From patient to doctor: Portugal makes bid to lead the bloc’s bailout fund

Among the four countries jockeying to lead the eurozone bailout fund, Portugal is crafting a unique pitch: It already had a taste of the EU’s fiscal medicine and managed to attain a full and strong recovery.

In 2011, saddled by high debt and rising yields, Portugal turned to the European Stability Mechanism’s predecessor, the European Commission and the International Monetary Fund to ask for a bailout.

Less than a decade later, it hit the sweet spot of economic policy, posting strong GDP growth while reducing debt. By 2019, its debt burden had fallen to 116 percent of GDP, or 14.6 percentage points in five years, while output grew faster than the eurozone average. 

That feat coincided with João Leão’s tenure as state secretary for budget. And he’s now the man Lisbon is putting forward to lead the ESM. The mandate of current Managing Director Klaus Regling runs out in October.

“It’s very important to find the right balance to improve public finances through not only careful budgetary policies [but through] good economic growth and employment growth,” Leão told POLITICO. “Portugal achieved this balance.”

Leão — an MIT graduate and economics professor — was named finance minister just after the pandemic hit in 2020, a shock that pushed output into a nose dive while debt skyrocketed to pre-bailout levels. But in 2021, Portugal posted a strong rebound. Debt fell by 7.8 percentage points compared with an average of 1.6 percentage points in the eurozone, which improved Portugal’s credit rating and cemented Leão’s reputation as a steady hand in choppy waters. 

Striking the balance

Looking back at Portugal’s rescue package, Leão conceded that “mistakes [were] made.” However, “we learned to avoid some of these mistakes,” he noted. His experience makes him well placed to understand “the difficulties, the complexities,” of those policies, he added.

“You need to … make sure you make the right compromise between economic recovery and sound public finances,” he said, calling this feat “very complex and demanding.”

The ESM is “the rescue fund of Europe,” he said. “Even when it’s not being used, it’s important to provide stability.”

He also addressed the new ESM treaty — not yet ratified by Italy and Germany — as a positive step in empowering the fund to work as a backstop in the event of a banking crisis. Leão also sees the fund’s role as helping countries facing harsh financing conditions.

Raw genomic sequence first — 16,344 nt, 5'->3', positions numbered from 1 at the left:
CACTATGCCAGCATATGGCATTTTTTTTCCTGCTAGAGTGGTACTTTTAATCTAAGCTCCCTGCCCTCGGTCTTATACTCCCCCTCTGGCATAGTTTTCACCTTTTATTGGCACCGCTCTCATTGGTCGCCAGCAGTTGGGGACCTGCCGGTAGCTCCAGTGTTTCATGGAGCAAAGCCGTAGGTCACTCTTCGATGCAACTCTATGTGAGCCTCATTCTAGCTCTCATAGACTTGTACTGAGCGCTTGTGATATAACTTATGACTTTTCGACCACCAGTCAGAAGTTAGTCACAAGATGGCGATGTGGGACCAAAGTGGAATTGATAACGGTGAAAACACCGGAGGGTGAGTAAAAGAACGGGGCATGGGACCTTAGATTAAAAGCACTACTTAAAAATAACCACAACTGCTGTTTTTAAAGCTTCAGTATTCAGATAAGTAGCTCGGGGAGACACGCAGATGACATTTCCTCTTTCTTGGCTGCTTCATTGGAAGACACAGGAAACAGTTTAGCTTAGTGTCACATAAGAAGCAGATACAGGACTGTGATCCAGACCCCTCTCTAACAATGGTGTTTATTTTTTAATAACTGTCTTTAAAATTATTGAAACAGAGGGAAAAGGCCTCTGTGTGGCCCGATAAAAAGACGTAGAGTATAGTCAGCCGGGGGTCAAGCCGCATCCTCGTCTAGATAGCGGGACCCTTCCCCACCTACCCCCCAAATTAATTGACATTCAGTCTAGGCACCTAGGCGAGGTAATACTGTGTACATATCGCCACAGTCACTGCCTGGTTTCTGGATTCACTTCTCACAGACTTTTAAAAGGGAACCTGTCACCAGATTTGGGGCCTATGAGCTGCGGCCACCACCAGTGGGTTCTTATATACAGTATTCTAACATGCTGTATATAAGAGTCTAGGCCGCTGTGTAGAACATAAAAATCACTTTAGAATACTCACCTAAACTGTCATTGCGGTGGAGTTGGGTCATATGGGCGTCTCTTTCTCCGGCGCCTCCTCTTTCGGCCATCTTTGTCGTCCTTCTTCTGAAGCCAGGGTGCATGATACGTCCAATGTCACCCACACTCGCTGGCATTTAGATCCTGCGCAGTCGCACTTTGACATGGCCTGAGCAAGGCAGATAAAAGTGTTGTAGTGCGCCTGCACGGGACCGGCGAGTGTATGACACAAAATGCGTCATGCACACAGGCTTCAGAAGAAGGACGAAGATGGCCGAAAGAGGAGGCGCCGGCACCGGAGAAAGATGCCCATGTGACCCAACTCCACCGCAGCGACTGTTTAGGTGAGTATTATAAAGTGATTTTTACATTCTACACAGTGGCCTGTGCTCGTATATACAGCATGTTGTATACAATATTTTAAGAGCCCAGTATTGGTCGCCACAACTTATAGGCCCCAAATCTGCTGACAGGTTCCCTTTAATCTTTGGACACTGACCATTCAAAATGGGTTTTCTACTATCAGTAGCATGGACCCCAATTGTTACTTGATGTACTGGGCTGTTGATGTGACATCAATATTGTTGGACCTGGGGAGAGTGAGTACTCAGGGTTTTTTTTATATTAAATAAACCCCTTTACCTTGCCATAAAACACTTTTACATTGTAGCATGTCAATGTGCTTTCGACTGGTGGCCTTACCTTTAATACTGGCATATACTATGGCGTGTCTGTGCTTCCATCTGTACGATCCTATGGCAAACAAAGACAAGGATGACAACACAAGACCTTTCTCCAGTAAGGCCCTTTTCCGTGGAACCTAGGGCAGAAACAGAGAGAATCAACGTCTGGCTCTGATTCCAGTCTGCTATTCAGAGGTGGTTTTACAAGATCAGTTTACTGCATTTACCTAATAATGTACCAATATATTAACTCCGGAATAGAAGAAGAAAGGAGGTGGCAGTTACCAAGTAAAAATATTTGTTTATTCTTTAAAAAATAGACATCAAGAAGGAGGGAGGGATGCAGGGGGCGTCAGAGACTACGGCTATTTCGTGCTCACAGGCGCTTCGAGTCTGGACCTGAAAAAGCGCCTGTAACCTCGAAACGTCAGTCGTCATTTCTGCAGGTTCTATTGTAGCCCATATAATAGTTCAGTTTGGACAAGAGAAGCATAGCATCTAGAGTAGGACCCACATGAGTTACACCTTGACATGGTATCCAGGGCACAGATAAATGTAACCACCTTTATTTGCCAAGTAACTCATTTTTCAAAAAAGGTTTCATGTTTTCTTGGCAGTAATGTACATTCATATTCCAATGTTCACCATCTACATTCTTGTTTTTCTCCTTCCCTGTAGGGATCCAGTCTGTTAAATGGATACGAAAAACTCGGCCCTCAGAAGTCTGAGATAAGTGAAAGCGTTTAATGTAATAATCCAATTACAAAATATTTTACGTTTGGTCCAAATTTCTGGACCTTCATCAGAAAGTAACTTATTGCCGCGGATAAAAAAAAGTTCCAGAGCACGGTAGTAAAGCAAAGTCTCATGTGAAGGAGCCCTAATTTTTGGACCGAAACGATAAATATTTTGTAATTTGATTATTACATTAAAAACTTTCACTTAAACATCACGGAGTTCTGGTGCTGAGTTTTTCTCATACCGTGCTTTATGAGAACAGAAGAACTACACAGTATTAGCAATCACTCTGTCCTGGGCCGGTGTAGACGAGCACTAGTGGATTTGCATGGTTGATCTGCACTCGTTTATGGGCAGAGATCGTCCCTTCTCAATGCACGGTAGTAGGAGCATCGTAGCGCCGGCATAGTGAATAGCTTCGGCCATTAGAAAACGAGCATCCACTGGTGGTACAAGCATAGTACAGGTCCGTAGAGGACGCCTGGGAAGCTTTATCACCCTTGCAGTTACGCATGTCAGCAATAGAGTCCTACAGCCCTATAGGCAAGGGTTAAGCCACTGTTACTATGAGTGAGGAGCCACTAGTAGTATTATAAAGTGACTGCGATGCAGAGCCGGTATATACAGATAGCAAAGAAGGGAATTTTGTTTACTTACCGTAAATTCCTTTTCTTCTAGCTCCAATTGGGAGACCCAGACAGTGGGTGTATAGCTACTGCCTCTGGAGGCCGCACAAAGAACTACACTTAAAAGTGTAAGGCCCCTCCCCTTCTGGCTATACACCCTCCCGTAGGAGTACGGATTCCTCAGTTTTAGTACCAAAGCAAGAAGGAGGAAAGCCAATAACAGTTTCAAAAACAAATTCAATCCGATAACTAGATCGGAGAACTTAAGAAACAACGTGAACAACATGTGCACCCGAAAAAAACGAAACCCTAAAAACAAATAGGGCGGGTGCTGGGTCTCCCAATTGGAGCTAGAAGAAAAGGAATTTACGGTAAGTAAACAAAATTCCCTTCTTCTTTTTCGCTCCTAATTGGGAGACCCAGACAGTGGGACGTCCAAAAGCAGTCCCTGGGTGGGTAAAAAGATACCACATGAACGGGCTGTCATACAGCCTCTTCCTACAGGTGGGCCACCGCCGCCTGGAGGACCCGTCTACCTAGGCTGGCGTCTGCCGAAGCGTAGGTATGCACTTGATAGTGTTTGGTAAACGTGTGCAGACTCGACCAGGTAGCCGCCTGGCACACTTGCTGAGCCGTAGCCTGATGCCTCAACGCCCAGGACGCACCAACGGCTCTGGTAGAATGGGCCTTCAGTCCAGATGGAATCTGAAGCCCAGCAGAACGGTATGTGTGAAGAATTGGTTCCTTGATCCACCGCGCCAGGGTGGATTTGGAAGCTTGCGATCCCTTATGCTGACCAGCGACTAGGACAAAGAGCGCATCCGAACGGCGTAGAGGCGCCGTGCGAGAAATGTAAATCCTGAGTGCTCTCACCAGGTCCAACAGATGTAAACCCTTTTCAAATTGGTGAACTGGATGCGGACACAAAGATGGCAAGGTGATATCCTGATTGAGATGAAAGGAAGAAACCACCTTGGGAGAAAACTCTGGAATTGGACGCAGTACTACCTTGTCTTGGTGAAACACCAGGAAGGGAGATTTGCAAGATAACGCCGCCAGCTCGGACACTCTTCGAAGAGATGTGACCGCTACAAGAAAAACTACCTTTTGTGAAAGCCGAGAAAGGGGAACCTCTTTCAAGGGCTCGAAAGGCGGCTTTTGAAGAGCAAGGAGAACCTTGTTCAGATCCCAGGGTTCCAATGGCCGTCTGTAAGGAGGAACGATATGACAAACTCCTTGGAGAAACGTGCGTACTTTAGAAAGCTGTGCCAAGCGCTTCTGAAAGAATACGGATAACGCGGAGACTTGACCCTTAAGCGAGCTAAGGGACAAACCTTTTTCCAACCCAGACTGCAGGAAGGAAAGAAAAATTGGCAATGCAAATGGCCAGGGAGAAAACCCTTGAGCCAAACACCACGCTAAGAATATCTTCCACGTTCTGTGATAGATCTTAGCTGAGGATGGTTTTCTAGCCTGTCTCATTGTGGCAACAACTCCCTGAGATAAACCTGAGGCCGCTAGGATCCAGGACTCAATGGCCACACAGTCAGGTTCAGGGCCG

“If the countries face short-term financial liquidity problems, the ESM is there to help these countries overcome these difficulties,” he said. “And it has to be prepared for that if it’s needed.”

The fund may also have a role in the EU’s economic governance, Leão said. Regarding the Commission’s ongoing review of fiscal rules, he called for “rules that are credible, that people understand, that politicians and the population understand and that markets understand and trust.” The Commission on Monday said it will present proposals on possible changes to those rules after the summer.

To win his bid, Leão needs to beat competitors from Italy, Luxembourg and the Netherlands. The eventual winner needs to secure 80 percent support. Since votes are weighted by how much capital each country committed to the ESM, large countries like France and Germany enjoy veto power over candidates.

Leão could be one of the favorites as finance ministers prepare for the first round of voting on Monday. Antonio Costa’s socialist government is campaigning hard to get him the job, and Portugal’s fiscal redemption story could attract support across the eurozone and the political spectrum. 

“I think Portugal has a good chance of being selected,” Leão said. 

From patient to doctor: Portugal makes bid to lead the bloc’s bailout fund

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